The Germans also take vacations in Paris; especially during the periods they call "blitzkrieg".
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Post Options Post Options   Thanks (0) Thanks(0)   Quote conon394 Quote  Post ReplyReply Direct Link To This Post Posted: 06-Aug-2008 at 16:07

Quote canon394;

True logistics back then were simpler, but even then generally most armys were equipped in reletivly standard ways. The manner of supply of archers and slingshot men are different, the procedures for fabricating are completely different, for spears you need wood and tips of a different type than arrows. Unless the equipment is standadised its very unlikely they can sustain a campiagn for long. THough I'll accept that in many cases it was only for a few battles that an army was raised.

 

I’d say you are still vastly overstating the logistical issues involved. A slinger needs what a sling and either rocks or lead bullets. Casting lead is hardly difficult, I really doubt that any competent blacksmith otherwise attacked to an ancient army with the job or making repairing all types of weapons could not do it – frankly it was likely an apprentice’s job.

 

For spears or javelins of any type in say the Hellenistic world the preferred wood was ash or cornel so again are you really suggesting a wood worker not fabricate rods of different lengths and sizes of poles.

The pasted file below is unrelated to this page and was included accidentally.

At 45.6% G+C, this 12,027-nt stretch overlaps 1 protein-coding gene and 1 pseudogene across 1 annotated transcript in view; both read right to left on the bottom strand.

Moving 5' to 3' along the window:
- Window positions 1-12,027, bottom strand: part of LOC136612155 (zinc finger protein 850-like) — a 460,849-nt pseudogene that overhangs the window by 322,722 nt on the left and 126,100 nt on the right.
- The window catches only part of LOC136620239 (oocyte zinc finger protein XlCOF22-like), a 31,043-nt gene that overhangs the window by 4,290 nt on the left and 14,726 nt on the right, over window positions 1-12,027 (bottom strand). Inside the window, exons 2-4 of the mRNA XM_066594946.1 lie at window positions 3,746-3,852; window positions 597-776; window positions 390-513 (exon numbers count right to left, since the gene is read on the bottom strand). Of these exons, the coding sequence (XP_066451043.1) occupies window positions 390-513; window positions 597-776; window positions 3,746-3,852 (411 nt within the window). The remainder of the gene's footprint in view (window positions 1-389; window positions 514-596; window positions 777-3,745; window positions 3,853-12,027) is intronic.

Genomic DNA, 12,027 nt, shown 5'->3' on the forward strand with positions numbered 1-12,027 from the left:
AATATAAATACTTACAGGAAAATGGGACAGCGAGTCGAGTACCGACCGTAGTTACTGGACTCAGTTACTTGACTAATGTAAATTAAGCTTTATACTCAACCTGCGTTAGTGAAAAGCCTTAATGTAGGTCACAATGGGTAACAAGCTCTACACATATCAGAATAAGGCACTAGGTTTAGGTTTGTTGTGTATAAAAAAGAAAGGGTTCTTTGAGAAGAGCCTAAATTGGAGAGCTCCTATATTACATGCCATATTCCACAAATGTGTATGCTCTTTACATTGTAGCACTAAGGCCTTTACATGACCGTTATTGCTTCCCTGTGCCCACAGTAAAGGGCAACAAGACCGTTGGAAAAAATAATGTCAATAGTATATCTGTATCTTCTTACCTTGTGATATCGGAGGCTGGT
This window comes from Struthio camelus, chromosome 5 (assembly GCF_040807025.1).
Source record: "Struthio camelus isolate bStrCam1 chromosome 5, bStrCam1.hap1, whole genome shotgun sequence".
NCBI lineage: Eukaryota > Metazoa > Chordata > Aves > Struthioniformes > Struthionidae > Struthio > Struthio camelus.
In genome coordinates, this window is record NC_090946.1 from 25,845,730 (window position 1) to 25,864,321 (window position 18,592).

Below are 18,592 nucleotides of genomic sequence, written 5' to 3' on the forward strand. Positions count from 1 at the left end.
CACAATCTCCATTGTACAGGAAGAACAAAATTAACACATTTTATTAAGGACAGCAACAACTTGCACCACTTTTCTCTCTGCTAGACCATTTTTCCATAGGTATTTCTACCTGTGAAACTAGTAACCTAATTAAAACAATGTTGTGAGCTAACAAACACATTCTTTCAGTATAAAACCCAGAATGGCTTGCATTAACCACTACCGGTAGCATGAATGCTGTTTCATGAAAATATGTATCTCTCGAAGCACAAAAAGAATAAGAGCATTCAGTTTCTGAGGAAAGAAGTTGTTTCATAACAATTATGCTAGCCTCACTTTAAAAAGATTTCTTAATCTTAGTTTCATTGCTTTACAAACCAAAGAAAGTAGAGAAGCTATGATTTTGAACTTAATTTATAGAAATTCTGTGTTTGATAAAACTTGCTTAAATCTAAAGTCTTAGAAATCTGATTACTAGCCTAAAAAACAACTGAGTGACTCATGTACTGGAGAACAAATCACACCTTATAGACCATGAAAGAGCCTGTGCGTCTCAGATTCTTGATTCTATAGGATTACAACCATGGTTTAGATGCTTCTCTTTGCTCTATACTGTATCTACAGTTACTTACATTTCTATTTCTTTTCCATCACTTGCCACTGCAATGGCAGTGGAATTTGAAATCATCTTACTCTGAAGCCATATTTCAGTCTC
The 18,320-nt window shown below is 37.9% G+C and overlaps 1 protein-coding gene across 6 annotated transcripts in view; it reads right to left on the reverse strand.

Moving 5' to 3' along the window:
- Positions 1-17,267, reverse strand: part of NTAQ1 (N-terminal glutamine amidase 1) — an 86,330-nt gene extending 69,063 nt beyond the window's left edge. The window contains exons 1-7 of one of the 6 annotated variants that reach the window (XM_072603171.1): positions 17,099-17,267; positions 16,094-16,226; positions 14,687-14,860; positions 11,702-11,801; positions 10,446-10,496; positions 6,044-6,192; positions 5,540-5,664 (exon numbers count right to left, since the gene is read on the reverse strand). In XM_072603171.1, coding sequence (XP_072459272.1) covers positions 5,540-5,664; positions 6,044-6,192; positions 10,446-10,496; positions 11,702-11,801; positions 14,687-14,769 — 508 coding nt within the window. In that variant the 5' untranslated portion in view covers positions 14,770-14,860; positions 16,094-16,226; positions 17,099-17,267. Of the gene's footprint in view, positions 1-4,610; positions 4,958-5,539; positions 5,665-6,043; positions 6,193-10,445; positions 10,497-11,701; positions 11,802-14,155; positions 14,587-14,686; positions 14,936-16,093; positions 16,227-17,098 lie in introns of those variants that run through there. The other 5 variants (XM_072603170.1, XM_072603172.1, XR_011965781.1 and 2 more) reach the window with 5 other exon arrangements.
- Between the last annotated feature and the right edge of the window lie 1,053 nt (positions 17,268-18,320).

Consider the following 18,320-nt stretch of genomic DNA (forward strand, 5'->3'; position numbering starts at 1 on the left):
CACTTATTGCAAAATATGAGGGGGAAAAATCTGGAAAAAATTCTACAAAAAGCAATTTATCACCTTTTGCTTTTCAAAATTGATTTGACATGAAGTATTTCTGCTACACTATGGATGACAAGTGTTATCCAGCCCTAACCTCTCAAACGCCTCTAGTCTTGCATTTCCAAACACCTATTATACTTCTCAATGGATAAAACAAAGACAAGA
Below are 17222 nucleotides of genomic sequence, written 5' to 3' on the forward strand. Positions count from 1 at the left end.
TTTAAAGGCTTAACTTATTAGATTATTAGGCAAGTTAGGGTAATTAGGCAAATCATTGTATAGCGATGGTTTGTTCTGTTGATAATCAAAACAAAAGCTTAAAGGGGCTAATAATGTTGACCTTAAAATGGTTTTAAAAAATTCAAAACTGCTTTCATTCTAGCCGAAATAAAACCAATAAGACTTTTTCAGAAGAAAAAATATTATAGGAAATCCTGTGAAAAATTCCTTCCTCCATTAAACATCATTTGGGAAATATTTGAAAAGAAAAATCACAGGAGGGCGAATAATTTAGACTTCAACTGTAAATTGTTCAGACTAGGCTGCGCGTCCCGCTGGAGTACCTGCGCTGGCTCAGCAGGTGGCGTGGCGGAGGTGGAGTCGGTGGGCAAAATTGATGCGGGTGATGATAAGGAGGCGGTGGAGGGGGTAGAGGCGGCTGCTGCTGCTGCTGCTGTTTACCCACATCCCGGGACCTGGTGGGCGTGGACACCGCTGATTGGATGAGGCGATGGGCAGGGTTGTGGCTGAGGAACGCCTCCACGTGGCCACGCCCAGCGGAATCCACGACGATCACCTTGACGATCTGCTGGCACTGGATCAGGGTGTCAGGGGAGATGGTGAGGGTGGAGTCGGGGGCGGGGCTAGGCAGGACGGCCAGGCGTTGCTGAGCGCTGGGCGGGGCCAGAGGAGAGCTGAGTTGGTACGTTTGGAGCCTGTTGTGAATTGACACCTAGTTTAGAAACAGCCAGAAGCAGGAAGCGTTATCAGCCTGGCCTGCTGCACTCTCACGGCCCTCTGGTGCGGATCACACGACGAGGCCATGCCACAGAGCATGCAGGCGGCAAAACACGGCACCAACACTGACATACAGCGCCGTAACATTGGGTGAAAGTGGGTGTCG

Overall big invasions in the Ancient world oven featured a fairly heterogonous mix of troops - take Alexander’s initial invasion force or the Athenian army sent to Syracuse.  Alexander’s army offers and even better point since even it’s most nominally standard units the Macedonian cavalry and infantry – used completely different arms at different times – javelins, lances, sarissa, spears etc…

 

Also one should not underestimate the simple fact that ‘living of the land’ in the ancient world could likely provide very many if not most of armies needs – not just food. By contrast one is probably not likely to find Main battle tank parts laying around in a farm….

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Post Options Post Options   Thanks (0) Thanks(0)   Quote C.C.Benjamin Quote  Post ReplyReply Direct Link To This Post Posted: 06-Aug-2008 at 17:00
Good points, I imagine an army would have been able to comandeer any smithy to make necessary repairs.
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Post Options Post Options   Thanks (0) Thanks(0)   Quote TheARRGH Quote  Post ReplyReply Direct Link To This Post Posted: 06-Aug-2008 at 17:47
Originally posted by C.C.Benjamin C.C.Benjamin wrote:

Good points, I imagine an army would have been able to comandeer any smithy to make necessary repairs.


No offense, but how many smithies--let alone smithies large enough to deal with the demands of an ARMY--do you think you'd find?